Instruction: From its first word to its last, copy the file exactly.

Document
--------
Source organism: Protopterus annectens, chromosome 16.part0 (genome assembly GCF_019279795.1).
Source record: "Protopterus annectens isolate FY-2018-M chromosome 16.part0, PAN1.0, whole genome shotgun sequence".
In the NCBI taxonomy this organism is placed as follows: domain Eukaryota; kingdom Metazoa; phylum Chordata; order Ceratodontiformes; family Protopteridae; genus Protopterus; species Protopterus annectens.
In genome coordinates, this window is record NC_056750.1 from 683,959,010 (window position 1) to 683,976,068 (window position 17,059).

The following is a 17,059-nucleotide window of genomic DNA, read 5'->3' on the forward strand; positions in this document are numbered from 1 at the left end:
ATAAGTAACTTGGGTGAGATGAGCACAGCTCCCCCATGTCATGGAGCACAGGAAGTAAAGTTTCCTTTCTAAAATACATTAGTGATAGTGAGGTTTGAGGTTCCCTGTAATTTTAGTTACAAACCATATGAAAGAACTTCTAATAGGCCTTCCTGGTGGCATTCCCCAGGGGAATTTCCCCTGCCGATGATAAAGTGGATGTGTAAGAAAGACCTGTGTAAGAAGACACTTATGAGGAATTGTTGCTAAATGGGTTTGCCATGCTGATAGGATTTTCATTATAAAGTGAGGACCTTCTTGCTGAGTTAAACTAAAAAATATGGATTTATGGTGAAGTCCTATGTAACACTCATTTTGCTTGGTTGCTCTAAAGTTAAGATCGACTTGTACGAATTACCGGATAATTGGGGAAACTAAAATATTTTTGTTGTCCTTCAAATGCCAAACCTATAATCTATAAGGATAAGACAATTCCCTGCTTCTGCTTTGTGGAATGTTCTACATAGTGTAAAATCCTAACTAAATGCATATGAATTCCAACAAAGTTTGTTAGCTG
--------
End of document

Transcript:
Source organism: Protopterus annectens, chromosome 16.part0 (genome assembly GCF_019279795.1).
Source record: "Protopterus annectens isolate FY-2018-M chromosome 16.part0, PAN1.0, whole genome shotgun sequence".
In the NCBI taxonomy this organism is placed as follows: domain Eukaryota; kingdom Metazoa; phylum Chordata; order Ceratodontiformes; family Protopteridae; genus Protopterus; species Protopterus annectens.
In genome coordinates, this window is record NC_056750.1 from 683,959,010 (window position 1) to 683,976,068 (window position 17,059).

The following is a 17,059-nucleotide window of genomic DNA, read 5'->3' on the forward strand; positions in this document are numbered from 1 at the left end:
ATAAGTAACTTGGGTGAGATGAGCACAGCTCCCCCATGTCATGGAGCACAGGAAGTAAAGTTTCCTTTCTAAAATACATTAGTGATAGTGAGGTTTGAGGTTCCCTGTAATTTTAGTTACAAACCATATGAAAGAACTTCTAATAGGCCTTCCTGGTGGCATTCCCCAGGGGAATTTCCCCTGCCGATGATAAAGTGGATGTGTAAGAAAGACCTGTGTAAGAAGACACTTATGAGGAATTGTTGCTAAATGGGTTTGCCATGCTGATAGGATTTTCATTATAAAGTGAGGACCTTCTTGCTGAGTTAAACTAAAAAATATGGATTTATGGTGAAGTCCTATGTAACACTCATTTTGCTTGGTTGCTCTAAAGTTAAGATCGACTTGTACGAATTACCGGATAATTGGGGAAACTAAAATATTTTTGTTGTCCTTCAAATGCCAAACCTATAATCTATAAGGATAAGACAATTCCCTGCTTCTGCTTTGTGGAATGTTCTACATAGTGTAAAATCCTAACTAAATGCATATGAATTCCAACAAAGTTTGTTAGCTG